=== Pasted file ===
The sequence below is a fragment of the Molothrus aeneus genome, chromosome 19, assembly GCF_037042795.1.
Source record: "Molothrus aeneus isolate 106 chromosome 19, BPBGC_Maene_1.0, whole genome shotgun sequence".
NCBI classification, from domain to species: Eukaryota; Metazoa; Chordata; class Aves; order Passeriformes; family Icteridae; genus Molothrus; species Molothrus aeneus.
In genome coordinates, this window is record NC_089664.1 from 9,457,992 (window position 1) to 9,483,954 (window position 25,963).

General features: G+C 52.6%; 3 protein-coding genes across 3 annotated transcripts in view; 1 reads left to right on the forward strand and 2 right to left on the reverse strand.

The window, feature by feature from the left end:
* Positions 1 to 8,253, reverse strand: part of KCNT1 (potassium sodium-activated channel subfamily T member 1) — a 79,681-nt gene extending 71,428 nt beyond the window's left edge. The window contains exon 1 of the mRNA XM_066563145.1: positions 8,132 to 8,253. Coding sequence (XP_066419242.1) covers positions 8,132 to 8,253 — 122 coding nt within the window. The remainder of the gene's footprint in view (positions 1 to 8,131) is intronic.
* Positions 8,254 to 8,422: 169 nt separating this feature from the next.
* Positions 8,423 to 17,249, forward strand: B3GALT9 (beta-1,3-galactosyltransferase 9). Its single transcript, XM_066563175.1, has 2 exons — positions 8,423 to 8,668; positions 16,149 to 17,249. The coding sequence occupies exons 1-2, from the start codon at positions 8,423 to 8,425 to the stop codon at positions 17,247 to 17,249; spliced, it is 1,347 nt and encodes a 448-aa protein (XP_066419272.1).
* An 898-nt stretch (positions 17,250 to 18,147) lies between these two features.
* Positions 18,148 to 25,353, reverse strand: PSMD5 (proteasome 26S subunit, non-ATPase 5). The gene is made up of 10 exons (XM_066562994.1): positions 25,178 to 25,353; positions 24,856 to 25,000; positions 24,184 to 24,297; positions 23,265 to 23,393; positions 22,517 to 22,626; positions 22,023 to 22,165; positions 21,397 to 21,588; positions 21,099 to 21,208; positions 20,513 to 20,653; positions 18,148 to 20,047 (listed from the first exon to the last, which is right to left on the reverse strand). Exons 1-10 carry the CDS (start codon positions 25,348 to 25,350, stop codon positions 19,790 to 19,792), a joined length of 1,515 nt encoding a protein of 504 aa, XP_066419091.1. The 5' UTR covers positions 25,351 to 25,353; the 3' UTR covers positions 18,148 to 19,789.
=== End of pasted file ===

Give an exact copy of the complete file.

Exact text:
The sequence below is a fragment of the Molothrus aeneus genome, chromosome 19, assembly GCF_037042795.1.
Source record: "Molothrus aeneus isolate 106 chromosome 19, BPBGC_Maene_1.0, whole genome shotgun sequence".
NCBI classification, from domain to species: Eukaryota; Metazoa; Chordata; class Aves; order Passeriformes; family Icteridae; genus Molothrus; species Molothrus aeneus.
In genome coordinates, this window is record NC_089664.1 from 9,457,992 (window position 1) to 9,483,954 (window position 25,963).

General features: G+C 52.6%; 3 protein-coding genes across 3 annotated transcripts in view; 1 reads left to right on the forward strand and 2 right to left on the reverse strand.

The window, feature by feature from the left end:
* Positions 1 to 8,253, reverse strand: part of KCNT1 (potassium sodium-activated channel subfamily T member 1) — a 79,681-nt gene extending 71,428 nt beyond the window's left edge. The window contains exon 1 of the mRNA XM_066563145.1: positions 8,132 to 8,253. Coding sequence (XP_066419242.1) covers positions 8,132 to 8,253 — 122 coding nt within the window. The remainder of the gene's footprint in view (positions 1 to 8,131) is intronic.
* Positions 8,254 to 8,422: 169 nt separating this feature from the next.
* Positions 8,423 to 17,249, forward strand: B3GALT9 (beta-1,3-galactosyltransferase 9). Its single transcript, XM_066563175.1, has 2 exons — positions 8,423 to 8,668; positions 16,149 to 17,249. The coding sequence occupies exons 1-2, from the start codon at positions 8,423 to 8,425 to the stop codon at positions 17,247 to 17,249; spliced, it is 1,347 nt and encodes a 448-aa protein (XP_066419272.1).
* An 898-nt stretch (positions 17,250 to 18,147) lies between these two features.
* Positions 18,148 to 25,353, reverse strand: PSMD5 (proteasome 26S subunit, non-ATPase 5). The gene is made up of 10 exons (XM_066562994.1): positions 25,178 to 25,353; positions 24,856 to 25,000; positions 24,184 to 24,297; positions 23,265 to 23,393; positions 22,517 to 22,626; positions 22,023 to 22,165; positions 21,397 to 21,588; positions 21,099 to 21,208; positions 20,513 to 20,653; positions 18,148 to 20,047 (listed from the first exon to the last, which is right to left on the reverse strand). Exons 1-10 carry the CDS (start codon positions 25,348 to 25,350, stop codon positions 19,790 to 19,792), a joined length of 1,515 nt encoding a protein of 504 aa, XP_066419091.1. The 5' UTR covers positions 25,351 to 25,353; the 3' UTR covers positions 18,148 to 19,789.